You can make perfectly good slits using nothing more than a hacksaw. If you need wide slots you can load two blades in the same saw. i know that hand tools have passed out of fashion but they still have their uses, and often are the quickest way to achieve an objective.
Regarding the cam lobe measurer, I feed the rotary and linear encoder outputs into an Arduino for decoding and then pass it on to a Laptop via USB where it gets processed and plotted in analysis software that I wrote, which also combines it with flow bench data.
In the 70s and 80s I had a business in the UK making bike chassis, many of which have won championships around the world. Since the late 80s i moved to live in Spain and since then I have not done any physical construction for others, finding it easier to tell others how to. In other words I became a madam. So I turned to writing, doing seminars and developing software etc. You can see more of my history and activities by looking at the following links in addition to a few posts that I have made on this forum, Homemade Tools built by tonyfoale - HomemadeTools.net . Although I seem to have gained the reputation as the chassis guru it has always been engines that have been a stronger interest.
TONY FOALE DESIGNS - Home page
Making stuff and having fun.
Darn, I found a similar indicator to the one just purchased, and it states a 10micron accuracy, so 10X it's display resolution. I guess you have to pay for accuracy.
I came to this site to get pointers on my missing knowledge.
Tony I could not agree more with your comments on the use of hand tools, I use them a lot ,files, hacksaws, scrapers etc. I see so much taking a sledge hammer to crack a nut these days and very often the task is done by the time it takes to set up a machine.
By the way I watched on of your post grad seminars in spain on u tube and found your background work fascinating, what surprised me a little was the lack of technical questions, mostly about plastics and batteries, sign of the times I suppose.
On my camshaft reader i use a quadrature rotary encoder for angular position and I wanted to use interrupts to count the linear motion pulses and a quadrature linear encoder is the easiest way to link the two. This was the principal reason for going the encoder route. If I had had to pay dealer prices then I would have somehow worked out how to do it with a digital dial gauge. I wanted to do it all more or less automatically and before I fried the original encoder it took about 3 secs to get the whole profile measured and plotted. To do it manually using a rotary table to set 1 degree intervals and then reading and recording from a gauge would take around 2 hours.
I tried several years ago to get one for the Mititoyo vertical mill quill digital indicator, and had zero luck finding a cable that could interface to some affordable SPC reader. I had only tried eBay. I was hoping there would have been an ISA card for the PC (now a PCI or USB card would be wanted). I did find a web site that discouraged me, with the lack of any data standard for the many digital scales out there (as you stated). If you can't get it into a data stream and captured in the PC, makes it tough to go the cheep route, as I don't want to fit the mill with ballscrews, and felt this would provide a feedback means of a low cost CNC.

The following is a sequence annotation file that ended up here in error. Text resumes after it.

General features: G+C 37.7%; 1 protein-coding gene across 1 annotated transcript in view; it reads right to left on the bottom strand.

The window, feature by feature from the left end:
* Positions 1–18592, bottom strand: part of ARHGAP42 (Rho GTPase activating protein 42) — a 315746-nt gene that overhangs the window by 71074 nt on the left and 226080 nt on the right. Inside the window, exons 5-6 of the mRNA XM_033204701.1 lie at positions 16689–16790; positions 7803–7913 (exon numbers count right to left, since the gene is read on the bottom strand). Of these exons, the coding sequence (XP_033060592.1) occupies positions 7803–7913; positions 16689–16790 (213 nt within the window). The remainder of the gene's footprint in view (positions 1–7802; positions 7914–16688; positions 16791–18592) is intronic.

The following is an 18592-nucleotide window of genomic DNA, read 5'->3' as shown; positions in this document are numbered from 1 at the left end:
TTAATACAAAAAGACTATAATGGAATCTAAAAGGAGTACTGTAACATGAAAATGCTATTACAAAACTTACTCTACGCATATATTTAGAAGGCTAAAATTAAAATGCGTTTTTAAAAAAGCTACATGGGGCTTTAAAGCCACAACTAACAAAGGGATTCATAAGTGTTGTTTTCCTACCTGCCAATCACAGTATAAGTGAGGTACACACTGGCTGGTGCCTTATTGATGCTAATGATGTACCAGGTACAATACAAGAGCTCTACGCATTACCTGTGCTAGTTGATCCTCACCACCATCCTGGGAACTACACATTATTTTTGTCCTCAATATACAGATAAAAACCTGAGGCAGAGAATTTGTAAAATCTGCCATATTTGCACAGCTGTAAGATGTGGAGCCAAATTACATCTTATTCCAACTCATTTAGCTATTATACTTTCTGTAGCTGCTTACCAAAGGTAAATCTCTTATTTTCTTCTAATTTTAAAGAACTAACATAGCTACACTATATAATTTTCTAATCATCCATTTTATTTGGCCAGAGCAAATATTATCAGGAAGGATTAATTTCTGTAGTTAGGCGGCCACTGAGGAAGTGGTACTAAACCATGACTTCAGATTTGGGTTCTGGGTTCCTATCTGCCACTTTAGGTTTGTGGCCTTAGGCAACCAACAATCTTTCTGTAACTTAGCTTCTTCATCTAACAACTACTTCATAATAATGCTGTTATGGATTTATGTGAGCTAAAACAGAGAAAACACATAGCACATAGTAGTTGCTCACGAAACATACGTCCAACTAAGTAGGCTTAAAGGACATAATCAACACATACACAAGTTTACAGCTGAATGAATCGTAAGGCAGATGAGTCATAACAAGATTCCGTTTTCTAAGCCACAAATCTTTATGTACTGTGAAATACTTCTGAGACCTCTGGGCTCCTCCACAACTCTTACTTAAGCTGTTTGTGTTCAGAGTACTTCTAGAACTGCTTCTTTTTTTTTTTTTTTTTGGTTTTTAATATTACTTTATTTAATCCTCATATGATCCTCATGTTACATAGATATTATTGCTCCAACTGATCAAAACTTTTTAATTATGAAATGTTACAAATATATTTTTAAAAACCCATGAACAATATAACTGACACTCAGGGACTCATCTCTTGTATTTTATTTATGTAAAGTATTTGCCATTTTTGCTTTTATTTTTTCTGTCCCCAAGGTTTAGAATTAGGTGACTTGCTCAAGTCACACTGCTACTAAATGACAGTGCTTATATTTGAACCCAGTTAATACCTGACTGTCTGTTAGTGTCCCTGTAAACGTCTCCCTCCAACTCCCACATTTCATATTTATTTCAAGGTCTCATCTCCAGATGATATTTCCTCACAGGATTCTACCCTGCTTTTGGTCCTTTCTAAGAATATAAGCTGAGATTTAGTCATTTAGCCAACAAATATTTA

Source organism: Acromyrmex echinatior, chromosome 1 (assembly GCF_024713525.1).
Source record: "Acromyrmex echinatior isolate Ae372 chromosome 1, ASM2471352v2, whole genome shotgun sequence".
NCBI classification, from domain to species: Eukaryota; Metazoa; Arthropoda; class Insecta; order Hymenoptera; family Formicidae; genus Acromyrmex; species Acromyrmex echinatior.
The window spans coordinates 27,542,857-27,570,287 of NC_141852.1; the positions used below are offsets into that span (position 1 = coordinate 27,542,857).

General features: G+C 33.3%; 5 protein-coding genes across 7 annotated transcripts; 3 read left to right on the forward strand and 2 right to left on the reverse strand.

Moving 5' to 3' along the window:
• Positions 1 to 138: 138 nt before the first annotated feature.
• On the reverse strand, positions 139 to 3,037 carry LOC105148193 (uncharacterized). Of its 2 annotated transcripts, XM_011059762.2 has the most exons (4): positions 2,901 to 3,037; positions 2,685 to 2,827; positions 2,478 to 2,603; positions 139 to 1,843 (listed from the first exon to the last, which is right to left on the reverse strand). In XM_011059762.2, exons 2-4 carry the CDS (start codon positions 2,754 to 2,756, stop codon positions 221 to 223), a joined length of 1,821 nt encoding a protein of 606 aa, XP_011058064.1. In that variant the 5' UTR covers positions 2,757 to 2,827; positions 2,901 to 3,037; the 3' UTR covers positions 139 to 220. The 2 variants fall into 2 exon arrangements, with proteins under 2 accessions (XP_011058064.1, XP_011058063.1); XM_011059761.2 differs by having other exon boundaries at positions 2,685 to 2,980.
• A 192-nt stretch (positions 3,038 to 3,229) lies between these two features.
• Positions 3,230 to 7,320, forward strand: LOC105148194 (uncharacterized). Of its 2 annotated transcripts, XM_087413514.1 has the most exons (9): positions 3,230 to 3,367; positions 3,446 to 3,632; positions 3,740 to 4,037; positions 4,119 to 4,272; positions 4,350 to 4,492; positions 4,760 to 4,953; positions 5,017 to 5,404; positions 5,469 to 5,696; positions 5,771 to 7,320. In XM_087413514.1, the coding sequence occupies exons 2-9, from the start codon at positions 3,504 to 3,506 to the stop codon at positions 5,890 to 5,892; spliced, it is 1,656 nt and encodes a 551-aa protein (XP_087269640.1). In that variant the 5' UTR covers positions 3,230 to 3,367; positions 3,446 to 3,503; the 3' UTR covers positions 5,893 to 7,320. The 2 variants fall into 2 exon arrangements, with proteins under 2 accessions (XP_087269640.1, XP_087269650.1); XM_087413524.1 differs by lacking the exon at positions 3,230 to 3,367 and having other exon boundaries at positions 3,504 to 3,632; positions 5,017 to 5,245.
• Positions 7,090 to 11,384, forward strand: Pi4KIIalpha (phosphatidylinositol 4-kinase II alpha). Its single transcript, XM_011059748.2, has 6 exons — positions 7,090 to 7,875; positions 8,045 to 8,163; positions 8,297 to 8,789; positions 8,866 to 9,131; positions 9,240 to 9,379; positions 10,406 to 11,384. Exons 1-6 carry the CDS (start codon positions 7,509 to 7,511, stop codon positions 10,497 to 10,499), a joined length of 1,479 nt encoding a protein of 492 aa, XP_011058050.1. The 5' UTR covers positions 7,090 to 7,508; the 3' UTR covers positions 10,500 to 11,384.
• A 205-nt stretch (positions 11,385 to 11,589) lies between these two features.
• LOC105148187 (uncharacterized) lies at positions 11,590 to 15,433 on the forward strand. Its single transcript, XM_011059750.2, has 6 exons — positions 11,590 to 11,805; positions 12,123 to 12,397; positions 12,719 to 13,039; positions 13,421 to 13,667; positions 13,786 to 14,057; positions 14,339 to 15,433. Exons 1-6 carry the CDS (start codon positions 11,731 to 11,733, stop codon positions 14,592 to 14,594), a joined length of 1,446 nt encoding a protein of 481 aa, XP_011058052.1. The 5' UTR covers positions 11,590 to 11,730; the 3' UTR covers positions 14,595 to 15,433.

Yes I could get some micro controller, but then I'd be spending many hours horsing around with software code, and that's not really how I want to spend my time these days.
Even finding a quadrature decoder/counter off the shelf requires a micro controller to read and transfer the data.
I'm whittling metal with out the CNC help, and at this moment, I have no project held up for this.
eBay item number: 172578890127 but no detail photo, to determine if this will fit.
And then there's bunches of cables at this site: Mitutoyo Spc Cable | Factory Brand Outlets
It's a job to figure out which will work. And then you still need to reverse engr. the pinout for data and clock, and then write a bit banger to decode the data stream.
I did that in my past life, it just is not something I want to do. If some simple PLC box with an interpreter language existed, that had 16+ I/O with quadrature decoders built in along with up/down counters, so you would not have to do interrupt driven code (did lots of that too), I could see working through to make some machine enhancement devices.
I bet Mitutoyo, does not want anyone to de-crypt their SPC port, as they want to sell the hardware and software. But your right, why wouldn't the low end of China manufactures want to do this, other then they too can sell the reader hardware, as it's useful for a DRO.
I have looked into the Arduino, but my interest in learning ANOTHER program language just does not 'titillate' me.
Just this morn, I was looking at how to get Mach3 to work on a computer that does not have a printer port. So I go down the path of GRex or ncPod (learned this was the path to USB), and this opens an enormous chasm of how ignorant I am to PC hardware. And then reading posts from a few blogs, my mind gives up. I want something super simple, download the code, plug in the interface card to a USB port, hook up the servos, and encoders, and watch the machine move the desired amount.
Then there's the CAD to learn, and how to build the G code from this. I have several dials that need to me made, so engraving with a 4th axis would be handy.
We'll see if I ever get there.
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